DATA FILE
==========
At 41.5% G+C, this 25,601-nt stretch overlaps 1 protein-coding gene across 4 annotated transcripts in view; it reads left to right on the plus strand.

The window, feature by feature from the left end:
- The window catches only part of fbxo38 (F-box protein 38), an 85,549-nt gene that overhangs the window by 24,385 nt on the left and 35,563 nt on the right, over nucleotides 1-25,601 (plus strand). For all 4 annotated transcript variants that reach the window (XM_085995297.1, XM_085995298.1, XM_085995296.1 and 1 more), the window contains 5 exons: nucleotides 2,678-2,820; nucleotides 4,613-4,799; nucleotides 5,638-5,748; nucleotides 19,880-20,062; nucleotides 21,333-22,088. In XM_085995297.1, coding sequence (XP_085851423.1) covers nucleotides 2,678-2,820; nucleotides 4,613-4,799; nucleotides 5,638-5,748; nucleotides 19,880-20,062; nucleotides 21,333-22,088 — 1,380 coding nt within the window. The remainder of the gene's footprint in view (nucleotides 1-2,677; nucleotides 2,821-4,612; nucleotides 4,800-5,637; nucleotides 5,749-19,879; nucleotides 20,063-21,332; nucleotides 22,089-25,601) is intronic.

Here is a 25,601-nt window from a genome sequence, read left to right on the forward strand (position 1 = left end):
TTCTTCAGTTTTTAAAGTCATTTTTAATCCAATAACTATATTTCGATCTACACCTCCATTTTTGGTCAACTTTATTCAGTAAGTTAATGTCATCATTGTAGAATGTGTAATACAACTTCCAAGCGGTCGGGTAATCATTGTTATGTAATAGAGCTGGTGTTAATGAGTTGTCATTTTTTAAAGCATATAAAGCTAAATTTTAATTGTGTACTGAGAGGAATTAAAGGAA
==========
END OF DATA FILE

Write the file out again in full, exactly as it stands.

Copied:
At 41.5% G+C, this 25,601-nt stretch overlaps 1 protein-coding gene across 4 annotated transcripts in view; it reads left to right on the plus strand.

The window, feature by feature from the left end:
- The window catches only part of fbxo38 (F-box protein 38), an 85,549-nt gene that overhangs the window by 24,385 nt on the left and 35,563 nt on the right, over nucleotides 1-25,601 (plus strand). For all 4 annotated transcript variants that reach the window (XM_085995297.1, XM_085995298.1, XM_085995296.1 and 1 more), the window contains 5 exons: nucleotides 2,678-2,820; nucleotides 4,613-4,799; nucleotides 5,638-5,748; nucleotides 19,880-20,062; nucleotides 21,333-22,088. In XM_085995297.1, coding sequence (XP_085851423.1) covers nucleotides 2,678-2,820; nucleotides 4,613-4,799; nucleotides 5,638-5,748; nucleotides 19,880-20,062; nucleotides 21,333-22,088 — 1,380 coding nt within the window. The remainder of the gene's footprint in view (nucleotides 1-2,677; nucleotides 2,821-4,612; nucleotides 4,800-5,637; nucleotides 5,749-19,879; nucleotides 20,063-21,332; nucleotides 22,089-25,601) is intronic.

Here is a 25,601-nt window from a genome sequence, read left to right on the forward strand (position 1 = left end):
TTCTTCAGTTTTTAAAGTCATTTTTAATCCAATAACTATATTTCGATCTACACCTCCATTTTTGGTCAACTTTATTCAGTAAGTTAATGTCATCATTGTAGAATGTGTAATACAACTTCCAAGCGGTCGGGTAATCATTGTTATGTAATAGAGCTGGTGTTAATGAGTTGTCATTTTTTAAAGCATATAAAGCTAAATTTTAATTGTGTACTGAGAGGAATTAAAGGAA